Off the mark: National Crime Records Bureau data gives a misleading picture of environmental crime

Apparently, poor people living in and around forests break the law more than industrial polluters and illegal miners.

The National Crime Records Bureau has been collecting data on offences related to environment for three years now. But a closer look at the data suggests it is not a reliable indicator of the extent of environmental crime in the country.

Consider this: In 2016, Madhya Pradesh registered six cases under the Water (Prevention and Control of Pollution) Act, while the rest of India reported just five such cases. That these numbers are way off the mark is borne out by the fact that the Central Pollution Control Board has categorised as many as 150 rivers in the country as polluted. Or, take the Ganga and the Yamuna, which multiple studies have found are heavily polluted, largely from the discharge of untreated effluents by tanneries and other factories. Yet, according to the National Crime Records Bureau, no criminal case has been filed in the last three years against any polluter in the states through which the two rivers flow.

Similarly, just 25 offences under the Air (Prevention and Control of Pollution) Act were registered across India in 2016, with Maharashtra alone accounting for 21. Delhi may be one of the most polluted cities in the world but it has not reported a single criminal offence under the air pollution law in the last three years.

It is not much different with offences under the Indian Forest Act. In August 2017, the Union mines ministry informed Parliament that more than 96,000 offences related to illegal mining of major and minor minerals had been reported in 2016-17. This is several times the total number of cases under different environmental laws recorded by the Bureau.

There are several reasons for the mismatch in the Bureau’s numbers and the ground reality. One is the reluctance of pollution control boards to file cases against polluters. As the environmental lawyer Meera Gopal pointed out, the regulators prefer issuing show cause notices to polluters because launching, and fighting, criminal proceedings is cumbersome.

From our discussions with the regulators and legal experts in different states, it emerged that the authorities are also reluctant to report, and punish, industrial polluters and illegal miners for fear of attracting “bad publicity”, which they hold would harm the economy as investors prefer “less litigant states”.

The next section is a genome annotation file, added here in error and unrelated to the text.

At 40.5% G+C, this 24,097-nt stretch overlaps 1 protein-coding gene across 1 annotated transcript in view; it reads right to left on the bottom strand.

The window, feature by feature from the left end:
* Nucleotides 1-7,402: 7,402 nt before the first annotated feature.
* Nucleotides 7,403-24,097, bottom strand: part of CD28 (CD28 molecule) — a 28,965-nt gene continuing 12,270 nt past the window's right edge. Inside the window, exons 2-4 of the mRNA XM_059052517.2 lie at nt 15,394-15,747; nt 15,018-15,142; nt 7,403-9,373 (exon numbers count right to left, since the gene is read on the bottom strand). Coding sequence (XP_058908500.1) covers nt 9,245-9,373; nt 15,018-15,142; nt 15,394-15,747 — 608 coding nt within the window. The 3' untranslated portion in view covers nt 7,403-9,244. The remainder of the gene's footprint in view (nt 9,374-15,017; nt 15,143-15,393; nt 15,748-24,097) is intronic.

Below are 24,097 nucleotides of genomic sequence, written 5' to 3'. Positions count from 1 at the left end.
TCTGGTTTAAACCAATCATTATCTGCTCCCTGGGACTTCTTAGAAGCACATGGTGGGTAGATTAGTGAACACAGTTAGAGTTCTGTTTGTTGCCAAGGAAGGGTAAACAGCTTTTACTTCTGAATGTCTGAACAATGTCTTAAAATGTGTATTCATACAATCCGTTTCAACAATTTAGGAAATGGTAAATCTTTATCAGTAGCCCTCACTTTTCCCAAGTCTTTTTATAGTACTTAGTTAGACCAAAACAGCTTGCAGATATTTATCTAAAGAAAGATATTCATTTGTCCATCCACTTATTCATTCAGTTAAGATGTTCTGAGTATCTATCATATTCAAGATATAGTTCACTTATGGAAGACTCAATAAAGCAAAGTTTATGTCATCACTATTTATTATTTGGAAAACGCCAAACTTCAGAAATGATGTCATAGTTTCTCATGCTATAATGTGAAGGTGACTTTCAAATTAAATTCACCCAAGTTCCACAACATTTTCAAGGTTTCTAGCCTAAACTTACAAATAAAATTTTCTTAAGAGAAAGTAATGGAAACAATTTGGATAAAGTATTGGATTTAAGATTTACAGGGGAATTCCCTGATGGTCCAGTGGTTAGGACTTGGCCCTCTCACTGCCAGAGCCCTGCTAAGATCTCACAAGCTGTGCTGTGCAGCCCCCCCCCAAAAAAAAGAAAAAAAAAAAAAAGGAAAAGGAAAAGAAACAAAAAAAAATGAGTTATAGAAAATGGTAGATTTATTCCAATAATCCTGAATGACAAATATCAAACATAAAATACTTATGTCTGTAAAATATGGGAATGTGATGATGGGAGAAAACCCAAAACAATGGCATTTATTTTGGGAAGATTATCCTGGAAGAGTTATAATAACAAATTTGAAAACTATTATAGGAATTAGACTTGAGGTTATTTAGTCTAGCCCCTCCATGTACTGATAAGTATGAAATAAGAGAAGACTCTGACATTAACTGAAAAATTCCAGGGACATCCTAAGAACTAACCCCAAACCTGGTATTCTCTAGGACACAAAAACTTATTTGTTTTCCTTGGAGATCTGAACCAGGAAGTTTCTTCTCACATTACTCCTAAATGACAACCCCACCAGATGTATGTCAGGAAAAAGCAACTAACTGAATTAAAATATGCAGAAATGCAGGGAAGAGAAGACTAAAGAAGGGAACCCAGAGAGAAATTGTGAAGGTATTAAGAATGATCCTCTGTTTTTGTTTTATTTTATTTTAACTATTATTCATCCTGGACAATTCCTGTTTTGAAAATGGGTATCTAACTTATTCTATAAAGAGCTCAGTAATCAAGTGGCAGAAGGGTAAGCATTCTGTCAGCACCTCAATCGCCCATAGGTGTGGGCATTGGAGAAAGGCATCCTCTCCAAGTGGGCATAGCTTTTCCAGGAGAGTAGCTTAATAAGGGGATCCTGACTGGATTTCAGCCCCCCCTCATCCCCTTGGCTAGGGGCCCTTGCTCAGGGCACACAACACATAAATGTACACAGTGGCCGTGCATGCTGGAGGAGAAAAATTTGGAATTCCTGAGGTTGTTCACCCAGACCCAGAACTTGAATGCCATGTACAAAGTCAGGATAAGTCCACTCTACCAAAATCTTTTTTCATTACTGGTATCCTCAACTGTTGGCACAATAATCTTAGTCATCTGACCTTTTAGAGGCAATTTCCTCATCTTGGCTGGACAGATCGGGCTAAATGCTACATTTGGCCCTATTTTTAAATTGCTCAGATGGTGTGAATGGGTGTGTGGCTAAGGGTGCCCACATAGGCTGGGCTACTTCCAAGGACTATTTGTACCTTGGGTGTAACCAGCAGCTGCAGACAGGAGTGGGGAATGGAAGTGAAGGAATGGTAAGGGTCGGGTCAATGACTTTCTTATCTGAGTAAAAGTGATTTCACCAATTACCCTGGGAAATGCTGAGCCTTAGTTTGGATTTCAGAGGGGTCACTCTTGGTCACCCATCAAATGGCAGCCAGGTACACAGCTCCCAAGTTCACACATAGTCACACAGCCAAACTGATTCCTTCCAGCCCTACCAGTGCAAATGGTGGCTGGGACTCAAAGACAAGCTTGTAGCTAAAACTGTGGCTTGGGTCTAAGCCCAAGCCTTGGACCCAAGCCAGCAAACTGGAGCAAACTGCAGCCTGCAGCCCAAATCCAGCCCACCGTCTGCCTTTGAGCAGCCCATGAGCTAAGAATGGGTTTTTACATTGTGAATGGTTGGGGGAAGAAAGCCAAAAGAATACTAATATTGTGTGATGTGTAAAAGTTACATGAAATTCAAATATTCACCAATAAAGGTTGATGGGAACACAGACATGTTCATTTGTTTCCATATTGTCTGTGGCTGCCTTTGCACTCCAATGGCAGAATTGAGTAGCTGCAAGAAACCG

Another reason is that state officials tasked with implementing pollution control laws often do not fully comprehend them.

Unequal before the law?

While they rarely punish industrial polluters and illegal miners, pollution control officials often deploy the full might of the law against the deprived communities that are dependent on natural resources for livelihood such as the Adivasis.

From 2014 to 2016, as per the Bureau, 12,584 cases of violation of the Indian Forest Act were registered in the country, the most under any environmental law. In the same period, 2,458 cases of violation of the Wildlife Protection Act were registered.

The Indian Forest Act, 1927 is essentially aimed at extracting resource and excluding people from the forest, while the Wildlife Protection Act, 1972 restricts human activity in protected areas such as national parks and tiger reserves.

Though the Bureau does not record the demographic characteristics of the people booked under the two laws, we found, after surveying 10 villages in Rajasthan’s Dhaulpur district in October-November 2016, that the majority of the accused in the state were poor people living in and around forests. Most were booked for gathering firewood and minor forest produce even though they are entitled to it under the Forest Rights Act of 2006.

In other states, forest-dwellers were booked in criminal cases for carrying out agricultural activities or practising shifting cultivation on forest land, despite being legally allowed to do so if they had occupied the land prior to December 13, 2005.

Clearly then, the National Crime Records Bureau’s data is not an accurate measure of environmental crime. Indeed, even its method of gathering the data – taking only what is reported to it by state governments – is faulty. To generate a more accurate database, it needs to also collect data regarding complaints against polluters from the regulatory agencies and the departments charged with implementing environmental laws. At the same time, forest and wildlife authorities must work to make the communities dependent on natural resources for livelihood better aware of the environmental rules and regulations they seem to be disproportionately punished for allegedly violating.

Samriddhi is studying for a Master’s in Law and Economics at the University of Hamburg, Germany. Geetanjoy Sahu is associated with the Tata Institute of Social Sciences, Mumbai.

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